Caught Vang’s Bowls & Rolls pop-up at Bottlecraft Virginia Beach tonight. Did a take-out order, bringing home the SayNoelMore (Noel is the owner) and the Momma Shiela (his baby momma) rolls. So good!
I had to share these Tuna Kebabs I made for dinner last night. My friend James caught a bunch of tuna off the coast here and gave me belly. I had to freeze so I figured since it was frozen I would cube it and put it skewers. The marinate was simple: teriyaki, garlic, onion, salt, and pepper. I tossed on some cherry tomatoes my mother gave me and some red onion.
Simple and delicious...it looked pretty too!
I will usually make couscous with basil shrimp at home but it works well with the Genova tuna I was sent. The cool, refreshing tuna atop of the warm, paprika spiced couscous will be a crowd pleaser. We love Mediterranean and Anatolian food, give this a shot and you will not be disappointed. It's easy too! You'll need a few pots and two oiled ramekins to make what you see above. Do not overly oil the ramekins or else the couscous will stick! Approximately 2 servings.
- 1 can Genova Tonno tuna
- ½ teaspoon fresh chopped Dill
- 1 tablespoon finely chopped Red Onion
- 1 tablespoon finely chopped Cucumber
- 1 tablespoon finely chopped Red Bell Pepper
- 1 tablespoon chopped Green Onion
- 1 tablespoon Extra Virgin Olive Oil
- Juice of 1 lemon
- Salt and Pepper to taste
- 2 tbsp Olive Oil
- 1 tbsp Pine Nuts
- 2 large clove Garlic
- 2 tablespoons of finely chopped Red Onion
- 1 teaspoon Cumin
- 1 teaspoon Turmeric
- 1 teaspoon Brown Sugar
- ½ teaspoon Pepper
- 1 teaspoon Paprika
- 1 cup Couscous
- 1 ½ cups Chicken Stock (heat in microwave before adding to couscous)
- Juice from 1 Lemon
- Grated rind of a Lemon
- 1 tablespoon minced Parsley
- Salt to taste
- Single parsley leaf and chopped tomato
- Prepare the tuna mixture and let sit in the refrigerator for an hour.
- Heat olive oil in pot at medium heat for couscous.
- Put pine nuts into oil and let toast for about 2 minutes, stir constantly to prevent burning.
- Add garlic and red onion, sauté for 1 minutes till clear.
- Pour in cumin, turmeric, brown sugar, pepper, paprika and toast seasoning for no more than 1 minute. Add a little salt to taste.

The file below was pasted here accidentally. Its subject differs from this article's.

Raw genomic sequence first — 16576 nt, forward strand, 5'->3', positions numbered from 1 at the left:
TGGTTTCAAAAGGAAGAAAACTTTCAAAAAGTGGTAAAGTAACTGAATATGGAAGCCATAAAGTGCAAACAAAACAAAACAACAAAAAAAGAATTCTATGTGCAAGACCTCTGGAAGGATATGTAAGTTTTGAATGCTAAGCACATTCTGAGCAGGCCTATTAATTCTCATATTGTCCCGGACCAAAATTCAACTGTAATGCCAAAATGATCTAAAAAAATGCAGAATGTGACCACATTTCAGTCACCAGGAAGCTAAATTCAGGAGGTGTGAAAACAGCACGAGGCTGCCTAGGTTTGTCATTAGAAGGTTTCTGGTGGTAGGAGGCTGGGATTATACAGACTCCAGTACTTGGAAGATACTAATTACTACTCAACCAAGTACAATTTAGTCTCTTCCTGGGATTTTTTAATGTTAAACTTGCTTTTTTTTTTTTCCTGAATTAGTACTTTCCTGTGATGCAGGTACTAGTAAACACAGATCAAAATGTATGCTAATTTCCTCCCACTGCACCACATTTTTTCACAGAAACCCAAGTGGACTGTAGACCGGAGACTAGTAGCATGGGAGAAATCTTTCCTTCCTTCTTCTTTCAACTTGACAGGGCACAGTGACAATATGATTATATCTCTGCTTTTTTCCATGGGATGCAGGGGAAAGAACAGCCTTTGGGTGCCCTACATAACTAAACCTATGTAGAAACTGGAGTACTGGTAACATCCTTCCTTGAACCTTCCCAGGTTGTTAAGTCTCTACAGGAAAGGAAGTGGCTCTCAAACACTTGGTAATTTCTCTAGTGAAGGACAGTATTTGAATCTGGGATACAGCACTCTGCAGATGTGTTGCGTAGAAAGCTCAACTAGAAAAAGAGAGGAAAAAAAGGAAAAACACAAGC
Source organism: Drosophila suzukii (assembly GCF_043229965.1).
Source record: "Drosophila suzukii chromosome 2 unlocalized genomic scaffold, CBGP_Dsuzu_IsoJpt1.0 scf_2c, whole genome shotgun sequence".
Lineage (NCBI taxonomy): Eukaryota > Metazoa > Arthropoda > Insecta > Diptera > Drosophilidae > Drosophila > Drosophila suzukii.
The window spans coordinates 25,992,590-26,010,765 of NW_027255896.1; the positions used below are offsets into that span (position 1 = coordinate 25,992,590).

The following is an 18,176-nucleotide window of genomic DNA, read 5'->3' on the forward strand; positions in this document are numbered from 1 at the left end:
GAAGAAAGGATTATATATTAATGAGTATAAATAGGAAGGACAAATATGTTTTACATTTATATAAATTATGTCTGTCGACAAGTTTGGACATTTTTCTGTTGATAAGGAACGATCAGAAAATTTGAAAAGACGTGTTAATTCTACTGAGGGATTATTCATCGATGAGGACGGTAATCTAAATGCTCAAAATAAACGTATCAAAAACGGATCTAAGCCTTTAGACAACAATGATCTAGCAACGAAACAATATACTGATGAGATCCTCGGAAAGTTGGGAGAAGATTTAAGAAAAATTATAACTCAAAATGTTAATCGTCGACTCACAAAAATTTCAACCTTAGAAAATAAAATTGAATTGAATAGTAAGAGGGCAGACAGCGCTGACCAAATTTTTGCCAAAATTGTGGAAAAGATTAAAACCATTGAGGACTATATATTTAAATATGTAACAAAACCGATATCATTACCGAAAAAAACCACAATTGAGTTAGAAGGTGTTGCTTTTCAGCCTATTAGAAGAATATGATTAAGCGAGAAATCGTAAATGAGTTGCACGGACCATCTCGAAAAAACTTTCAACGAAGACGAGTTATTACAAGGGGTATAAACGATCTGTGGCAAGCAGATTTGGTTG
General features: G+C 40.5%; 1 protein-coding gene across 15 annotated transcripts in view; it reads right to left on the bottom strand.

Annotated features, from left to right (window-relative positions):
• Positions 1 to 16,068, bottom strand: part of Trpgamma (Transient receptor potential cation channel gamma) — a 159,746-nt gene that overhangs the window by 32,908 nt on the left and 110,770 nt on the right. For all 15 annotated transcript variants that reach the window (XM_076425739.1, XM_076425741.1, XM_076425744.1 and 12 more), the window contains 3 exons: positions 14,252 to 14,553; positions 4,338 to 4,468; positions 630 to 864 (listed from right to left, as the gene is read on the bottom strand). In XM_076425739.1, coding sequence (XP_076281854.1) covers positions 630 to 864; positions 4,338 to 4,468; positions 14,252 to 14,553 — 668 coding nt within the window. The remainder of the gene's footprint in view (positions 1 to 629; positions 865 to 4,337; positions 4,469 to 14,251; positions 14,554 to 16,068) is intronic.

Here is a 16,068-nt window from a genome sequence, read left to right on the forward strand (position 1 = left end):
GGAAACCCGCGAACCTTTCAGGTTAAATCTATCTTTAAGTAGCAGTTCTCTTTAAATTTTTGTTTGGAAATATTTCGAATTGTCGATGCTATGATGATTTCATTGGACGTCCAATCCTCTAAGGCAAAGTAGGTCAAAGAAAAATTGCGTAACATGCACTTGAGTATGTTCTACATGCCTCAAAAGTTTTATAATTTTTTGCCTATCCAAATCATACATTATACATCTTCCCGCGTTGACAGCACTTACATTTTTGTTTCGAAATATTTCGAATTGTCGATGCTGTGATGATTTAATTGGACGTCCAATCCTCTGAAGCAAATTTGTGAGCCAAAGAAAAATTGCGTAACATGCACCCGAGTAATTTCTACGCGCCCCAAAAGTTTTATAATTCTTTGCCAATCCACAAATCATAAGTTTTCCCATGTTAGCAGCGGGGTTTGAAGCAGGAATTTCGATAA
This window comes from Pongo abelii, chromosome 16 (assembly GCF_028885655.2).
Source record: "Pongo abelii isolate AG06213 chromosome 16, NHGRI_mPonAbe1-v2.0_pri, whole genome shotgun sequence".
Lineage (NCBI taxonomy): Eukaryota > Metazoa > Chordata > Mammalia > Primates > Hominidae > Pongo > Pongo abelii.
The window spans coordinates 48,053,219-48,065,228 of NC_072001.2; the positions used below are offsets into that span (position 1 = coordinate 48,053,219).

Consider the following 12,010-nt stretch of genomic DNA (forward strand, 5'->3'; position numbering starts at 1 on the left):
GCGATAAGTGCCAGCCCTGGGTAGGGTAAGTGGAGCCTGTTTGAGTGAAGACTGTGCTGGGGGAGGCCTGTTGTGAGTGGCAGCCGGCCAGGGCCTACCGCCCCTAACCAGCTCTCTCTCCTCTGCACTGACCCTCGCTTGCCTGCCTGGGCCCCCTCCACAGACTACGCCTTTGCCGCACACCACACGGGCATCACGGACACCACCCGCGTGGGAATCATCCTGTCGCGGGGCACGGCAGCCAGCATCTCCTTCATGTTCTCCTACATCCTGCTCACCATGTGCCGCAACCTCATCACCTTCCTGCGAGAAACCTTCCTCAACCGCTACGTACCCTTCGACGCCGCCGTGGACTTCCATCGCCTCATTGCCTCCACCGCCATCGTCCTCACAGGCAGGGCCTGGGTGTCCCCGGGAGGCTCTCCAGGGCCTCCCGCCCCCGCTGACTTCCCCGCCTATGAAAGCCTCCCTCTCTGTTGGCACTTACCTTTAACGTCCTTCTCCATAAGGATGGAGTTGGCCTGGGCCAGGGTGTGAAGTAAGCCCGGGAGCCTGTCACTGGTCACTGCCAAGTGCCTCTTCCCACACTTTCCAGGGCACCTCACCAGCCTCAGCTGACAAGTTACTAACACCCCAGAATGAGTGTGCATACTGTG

- Add couscous and toast for 2 minutes.
- Pour in lemon juice and let reduce. This will happen quickly.
- Pour in chicken stock and cover pot. Remove from heat and let sit for 15-20 minutes.
- After stock has been absorbed by couscous, fluff with fork.
- Remove tuna from fridge and press half of the tuna into an lightly oiled ramekin.
- Fill the rest of the ramekin with couscous, press firmly.
- Flip ramekin onto plate and tap top until you hear a hollow sound. Gently remove ramekin.
Go back to Genova Tonno!
Arancini is Italian street food and consists of breaded, balled risotto that is fried to perfection. I'm a sucker for anything fried and this is no exception! I mixed it up a little bit and added some extra cheese and seasoning to the risotto that is then wrapped around a chunk of Genova tuna fish before it's panned fried. Everyone loves these things, I've made a bunch of them and shared them with friends and co-workers. This recipe is tested and true. You're going to need parchment paper on hand to pour the risotto on after it's done. 20-30 arancini, depending on the size you form.
Tonno alla Arancini
- 1 can of Genova Tonno tuna
- 1½ cups arborio rice
- 6 cups chicken stock
- ½ cup white wine
- 1 medium shallot or ½ small onion, chopped (about ½ cup)
- 2 cloves of Garlic (finely minced)
- 4 Tbsp unsalted butter
- ¼ cup grated Parmesan cheese
- ¼ cup grated Mozzarella cheese
- 1 Tbsp chopped Italian parsley
- ¾ cup bread crumbs
- Kosher salt, to taste
- 1 inch of vegetable oil in a frying pan
If you haven't made risotto before you'll realize the process is a little involved. It's high maintenance, but worth it in the end. Seriously, you'll see.
- Pour the chicken stock into a saucepan and place on low heat. This needs to be hot when added to the rice.
- Melt 2 tablespoons of butter in a large pot then sauté the shallot and garlic. Approximately 2 minutes till clear.
- Pour the arborio rice in the pot and stir briskly for about 1 minute. Do not brown the rice.
- Add the wine and stir till reduced, you'll smell it and it'll smell good.
- Start adding the stock to the pot a ladleful at a time. Constantly stir the rice and stock until the stock has been absorbed into the rice. Keep doing this until the stock is gone, the starch and mixing will create a nice creamy texture to the risotto.
- When al dente remove risotto from heat.
- Add cheese and mix in thoroughly.